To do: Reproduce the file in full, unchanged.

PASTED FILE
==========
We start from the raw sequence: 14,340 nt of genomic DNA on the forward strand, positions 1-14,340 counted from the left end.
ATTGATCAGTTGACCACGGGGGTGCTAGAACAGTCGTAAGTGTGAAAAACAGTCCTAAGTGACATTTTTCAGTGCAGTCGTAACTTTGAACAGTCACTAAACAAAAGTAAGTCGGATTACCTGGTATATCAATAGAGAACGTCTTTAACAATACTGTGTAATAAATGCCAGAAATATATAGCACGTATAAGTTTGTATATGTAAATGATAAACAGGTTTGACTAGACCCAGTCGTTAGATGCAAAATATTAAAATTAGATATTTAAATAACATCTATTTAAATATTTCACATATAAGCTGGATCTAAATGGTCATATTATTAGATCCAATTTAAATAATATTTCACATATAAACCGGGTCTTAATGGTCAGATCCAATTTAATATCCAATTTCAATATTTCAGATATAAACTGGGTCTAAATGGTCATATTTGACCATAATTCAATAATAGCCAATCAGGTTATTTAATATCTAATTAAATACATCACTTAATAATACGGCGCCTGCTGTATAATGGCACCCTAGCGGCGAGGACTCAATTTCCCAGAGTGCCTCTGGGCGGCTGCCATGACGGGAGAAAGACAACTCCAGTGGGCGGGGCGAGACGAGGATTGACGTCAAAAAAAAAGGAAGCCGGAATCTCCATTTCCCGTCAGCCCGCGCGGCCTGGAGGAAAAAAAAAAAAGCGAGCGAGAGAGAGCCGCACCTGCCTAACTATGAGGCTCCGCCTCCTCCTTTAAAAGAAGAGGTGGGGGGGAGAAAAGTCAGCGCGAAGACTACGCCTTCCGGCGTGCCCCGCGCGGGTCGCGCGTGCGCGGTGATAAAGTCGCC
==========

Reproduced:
We start from the raw sequence: 14,340 nt of genomic DNA on the forward strand, positions 1-14,340 counted from the left end.
ATTGATCAGTTGACCACGGGGGTGCTAGAACAGTCGTAAGTGTGAAAAACAGTCCTAAGTGACATTTTTCAGTGCAGTCGTAACTTTGAACAGTCACTAAACAAAAGTAAGTCGGATTACCTGGTATATCAATAGAGAACGTCTTTAACAATACTGTGTAATAAATGCCAGAAATATATAGCACGTATAAGTTTGTATATGTAAATGATAAACAGGTTTGACTAGACCCAGTCGTTAGATGCAAAATATTAAAATTAGATATTTAAATAACATCTATTTAAATATTTCACATATAAGCTGGATCTAAATGGTCATATTATTAGATCCAATTTAAATAATATTTCACATATAAACCGGGTCTTAATGGTCAGATCCAATTTAATATCCAATTTCAATATTTCAGATATAAACTGGGTCTAAATGGTCATATTTGACCATAATTCAATAATAGCCAATCAGGTTATTTAATATCTAATTAAATACATCACTTAATAATACGGCGCCTGCTGTATAATGGCACCCTAGCGGCGAGGACTCAATTTCCCAGAGTGCCTCTGGGCGGCTGCCATGACGGGAGAAAGACAACTCCAGTGGGCGGGGCGAGACGAGGATTGACGTCAAAAAAAAAGGAAGCCGGAATCTCCATTTCCCGTCAGCCCGCGCGGCCTGGAGGAAAAAAAAAAAAGCGAGCGAGAGAGAGCCGCACCTGCCTAACTATGAGGCTCCGCCTCCTCCTTTAAAAGAAGAGGTGGGGGGGAGAAAAGTCAGCGCGAAGACTACGCCTTCCGGCGTGCCCCGCGCGGGTCGCGCGTGCGCGGTGATAAAGTCGCC